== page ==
Professor Mamokgethi Phakeng hits back

Professor Mamokgethi Phakeng hits back

Professor Mamokgethi Phakeng hits back

Former University of Cape Town vice-chancellor Professor Mamokgethi Phakeng has responded to the damning accusations before her, claiming that they could damage her reputation.

Phakeng, alongside the university’s council chairwoman Babalwa Ngonyama, was found guilty of serious governance failures at the institution.

“I have had my first chance to read the UCT Panel Report which, in my view, contains information about my time as UCT VC that is inaccurate and potentially damaging to my reputation.

“I will study the report further with my legal team, and I will take appropriate steps, as deemed necessary, in due course,” Phakeng tweeted on Thursday afternoon, 2 November.

Given the early stages of the matter and avoiding any risks of running into lawsuits, Phakeng said she would not be taking any interviews.

“As this matter may become litigious and based on the advice of my legal team, I will not be doing any interviews at this stage. Thank you everyone for the supportive messages,” she said.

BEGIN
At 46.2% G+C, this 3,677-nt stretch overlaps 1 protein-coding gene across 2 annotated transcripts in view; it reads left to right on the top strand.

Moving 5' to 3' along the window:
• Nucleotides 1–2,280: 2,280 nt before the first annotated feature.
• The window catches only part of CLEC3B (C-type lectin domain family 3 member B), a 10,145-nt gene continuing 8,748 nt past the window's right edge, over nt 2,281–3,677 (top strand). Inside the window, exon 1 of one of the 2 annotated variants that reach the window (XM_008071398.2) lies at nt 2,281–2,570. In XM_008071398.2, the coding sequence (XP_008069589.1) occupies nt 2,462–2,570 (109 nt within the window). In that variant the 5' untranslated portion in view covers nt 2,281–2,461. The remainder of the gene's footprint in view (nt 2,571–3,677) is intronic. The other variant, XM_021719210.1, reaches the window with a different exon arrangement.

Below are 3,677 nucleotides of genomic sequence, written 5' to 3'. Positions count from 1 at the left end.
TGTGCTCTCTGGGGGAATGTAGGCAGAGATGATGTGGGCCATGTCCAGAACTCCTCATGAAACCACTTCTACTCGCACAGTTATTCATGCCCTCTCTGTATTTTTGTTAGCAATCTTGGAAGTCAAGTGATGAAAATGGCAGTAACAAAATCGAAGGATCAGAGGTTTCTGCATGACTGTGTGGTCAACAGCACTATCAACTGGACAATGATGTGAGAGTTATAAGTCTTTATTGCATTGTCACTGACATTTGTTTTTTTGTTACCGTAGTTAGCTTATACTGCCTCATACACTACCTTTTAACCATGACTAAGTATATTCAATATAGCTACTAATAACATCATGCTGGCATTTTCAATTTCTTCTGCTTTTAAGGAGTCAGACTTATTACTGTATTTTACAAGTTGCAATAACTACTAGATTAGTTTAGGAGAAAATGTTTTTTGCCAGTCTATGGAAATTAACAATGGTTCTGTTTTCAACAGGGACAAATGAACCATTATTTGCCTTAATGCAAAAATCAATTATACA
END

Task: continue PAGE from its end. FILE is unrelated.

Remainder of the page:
The independent panel, chaired by Supreme Court of Appeal president Judge Lex Mpati, found Phakeng and Babalwa guilty of misleading the university about the resignation of Professor Lis Lange as deputy vice-chancellor for Learning and Teaching.

The 179-page report released on Wednesday, 1 November, revealed how investigations were launched after Phakeng’s term on 22 March 2022 had been extended for five more years.

“The motivation for the extension of Phakeng’s term at the Senate meeting was made by the then chairperson of Council, Ms Babalwa Ngonyama. She had not disclosed Lange’s impending departure.

“Lange was highly respected at UCT. Had Ngonyama revealed this information, troubling questions may have been raised regarding the stability of the Management Executive Committee (“Exco”), of which Lange was an integral member,” the report read.

According to the report, while it was known that the executive committee consisting of Phakeng, Lange, deputy vice-chancellor Professor Sue Harrison, chief operating officer Dr Reno Morar and registrar Royston Pillay was not functioning, many believed was a result of the VC’s poor leadership.

The report painted a damning picture of Phakeng’s personality with revelations from the council of the university that she exploited and encouraged racial divisions within the university during her reign of leadership.

This included using threats, intimidation, ethnic slurs, personal insults and posting racially offensive material on social media.

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